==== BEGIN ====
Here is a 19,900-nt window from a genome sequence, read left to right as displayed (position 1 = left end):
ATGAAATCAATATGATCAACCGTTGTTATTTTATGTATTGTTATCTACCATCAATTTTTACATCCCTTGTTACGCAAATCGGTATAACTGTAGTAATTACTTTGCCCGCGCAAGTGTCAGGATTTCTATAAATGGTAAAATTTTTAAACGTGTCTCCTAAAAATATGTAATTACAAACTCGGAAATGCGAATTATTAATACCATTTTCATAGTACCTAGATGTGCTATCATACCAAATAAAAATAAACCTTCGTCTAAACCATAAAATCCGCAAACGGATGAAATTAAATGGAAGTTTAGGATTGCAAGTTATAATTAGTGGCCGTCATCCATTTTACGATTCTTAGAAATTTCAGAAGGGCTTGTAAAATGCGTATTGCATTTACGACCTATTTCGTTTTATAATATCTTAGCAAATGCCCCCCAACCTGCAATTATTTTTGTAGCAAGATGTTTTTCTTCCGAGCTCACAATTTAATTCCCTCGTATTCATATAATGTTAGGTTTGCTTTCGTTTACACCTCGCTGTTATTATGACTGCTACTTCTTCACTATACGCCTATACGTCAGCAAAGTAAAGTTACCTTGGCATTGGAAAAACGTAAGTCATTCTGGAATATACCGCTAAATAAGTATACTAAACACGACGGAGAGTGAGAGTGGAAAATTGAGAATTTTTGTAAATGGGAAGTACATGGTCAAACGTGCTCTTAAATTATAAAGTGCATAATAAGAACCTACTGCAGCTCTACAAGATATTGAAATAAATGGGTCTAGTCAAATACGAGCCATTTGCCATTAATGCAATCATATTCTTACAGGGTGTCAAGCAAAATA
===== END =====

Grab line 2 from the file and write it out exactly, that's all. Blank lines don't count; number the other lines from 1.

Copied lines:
ATGAAATCAATATGATCAACCGTTGTTATTTTATGTATTGTTATCTACCATCAATTTTTACATCCCTTGTTACGCAAATCGGTATAACTGTAGTAATTACTTTGCCCGCGCAAGTGTCAGGATTTCTATAAATGGTAAAATTTTTAAACGTGTCTCCTAAAAATATGTAATTACAAACTCGGAAATGCGAATTATTAATACCATTTTCATAGTACCTAGATGTGCTATCATACCAAATAAAAATAAACCTTCGTCTAAACCATAAAATCCGCAAACGGATGAAATTAAATGGAAGTTTAGGATTGCAAGTTATAATTAGTGGCCGTCATCCATTTTACGATTCTTAGAAATTTCAGAAGGGCTTGTAAAATGCGTATTGCATTTACGACCTATTTCGTTTTATAATATCTTAGCAAATGCCCCCCAACCTGCAATTATTTTTGTAGCAAGATGTTTTTCTTCCGAGCTCACAATTTAATTCCCTCGTATTCATATAATGTTAGGTTTGCTTTCGTTTACACCTCGCTGTTATTATGACTGCTACTTCTTCACTATACGCCTATACGTCAGCAAAGTAAAGTTACCTTGGCATTGGAAAAACGTAAGTCATTCTGGAATATACCGCTAAATAAGTATACTAAACACGACGGAGAGTGAGAGTGGAAAATTGAGAATTTTTGTAAATGGGAAGTACATGGTCAAACGTGCTCTTAAATTATAAAGTGCATAATAAGAACCTACTGCAGCTCTACAAGATATTGAAATAAATGGGTCTAGTCAAATACGAGCCATTTGCCATTAATGCAATCATATTCTTACAGGGTGTCAAGCAAAATA